I slowly walk into the hospital with assistance and approach a local lady sitting behind an old wooden desk. Matt begins to explain the state that I was in, however without so much as blinking an eye she said the hospital was for local admission only and that there was no doctor there who could help me. From here nothing much made any sense. Local girls who followed us on a separate bike tried to convince the woman that I needed urgent medical attention and had nowhere else to go. Finally she caved in to their desperate demands and called a “doctor” on the phone, but not without letting out a heavy sigh. After some time another woman entered the room and enquired of the situation to the lady behind the desk. She disinterestedly glanced over to me and asked me what pain killers I was taking. Luckily I had bought the packet of tablets with me. Handing it over she lazily read the dosage and rolled the packet between her fingers, taking a long pause before speaking once again. “Well you can catch a boat for two hours to the next island and they have a hospital there, but doctors don’t work on Sundays”. I thought as it was Saturday night it was too dangerous to make the rough trip over there in my unknown state, only to wait another 24 hours to be examined. The only other option was to catch a plane in the morning to another island, but I had no idea if I was even fit to fly, not wanting to risk it especially with a head injury and pressure within the cabin.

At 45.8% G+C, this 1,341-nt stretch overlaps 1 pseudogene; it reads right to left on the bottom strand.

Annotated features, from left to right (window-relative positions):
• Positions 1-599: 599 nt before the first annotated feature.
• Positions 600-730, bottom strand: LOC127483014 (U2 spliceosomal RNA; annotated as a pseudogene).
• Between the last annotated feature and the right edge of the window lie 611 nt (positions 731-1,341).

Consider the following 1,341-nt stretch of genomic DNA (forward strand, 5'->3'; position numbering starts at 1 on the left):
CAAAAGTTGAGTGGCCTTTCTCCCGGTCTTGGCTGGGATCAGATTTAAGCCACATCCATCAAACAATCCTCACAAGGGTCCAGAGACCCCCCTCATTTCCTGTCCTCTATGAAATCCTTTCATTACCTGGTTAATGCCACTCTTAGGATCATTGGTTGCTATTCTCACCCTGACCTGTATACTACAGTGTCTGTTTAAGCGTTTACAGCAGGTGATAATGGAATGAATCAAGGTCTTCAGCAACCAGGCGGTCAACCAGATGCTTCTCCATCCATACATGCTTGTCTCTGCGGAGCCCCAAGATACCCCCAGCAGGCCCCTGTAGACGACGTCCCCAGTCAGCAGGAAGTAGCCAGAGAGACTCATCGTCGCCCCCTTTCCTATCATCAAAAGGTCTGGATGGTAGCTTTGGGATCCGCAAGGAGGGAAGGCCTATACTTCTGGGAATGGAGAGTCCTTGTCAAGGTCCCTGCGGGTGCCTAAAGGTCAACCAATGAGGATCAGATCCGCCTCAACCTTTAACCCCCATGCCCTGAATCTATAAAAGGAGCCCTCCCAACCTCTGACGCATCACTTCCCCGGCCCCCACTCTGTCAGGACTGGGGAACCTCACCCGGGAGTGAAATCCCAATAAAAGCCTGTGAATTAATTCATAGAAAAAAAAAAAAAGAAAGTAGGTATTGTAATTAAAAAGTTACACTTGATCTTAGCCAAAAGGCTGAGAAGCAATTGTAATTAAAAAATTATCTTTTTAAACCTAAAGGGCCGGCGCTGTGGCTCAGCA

I was prescribed a strong pain killer “Tramadol” and sent on my way with no examination or further questions asked. I suspected she was not a doctor at all. We left the hospital and disgruntledly climbed back on the bike, driving to the nearest village where the local girls guided us to the pharmacy. Rusted iron bars guarded the windows of a small timber building where I presented my handwritten script to an old Filipino guy with a tobacco pipe hanging lazily from his lips.
Terrified would be an understatement. So many times when we’re critically ill we leave our lives in the hands of a doctor, but today my life was in god’s hands. It simply wasn’t mine or anyone else’s decision whether I was going to make it or not, I just had to keep faith that I would make it through alive. This would be one of the biggest tests of inner strength I had ever encountered.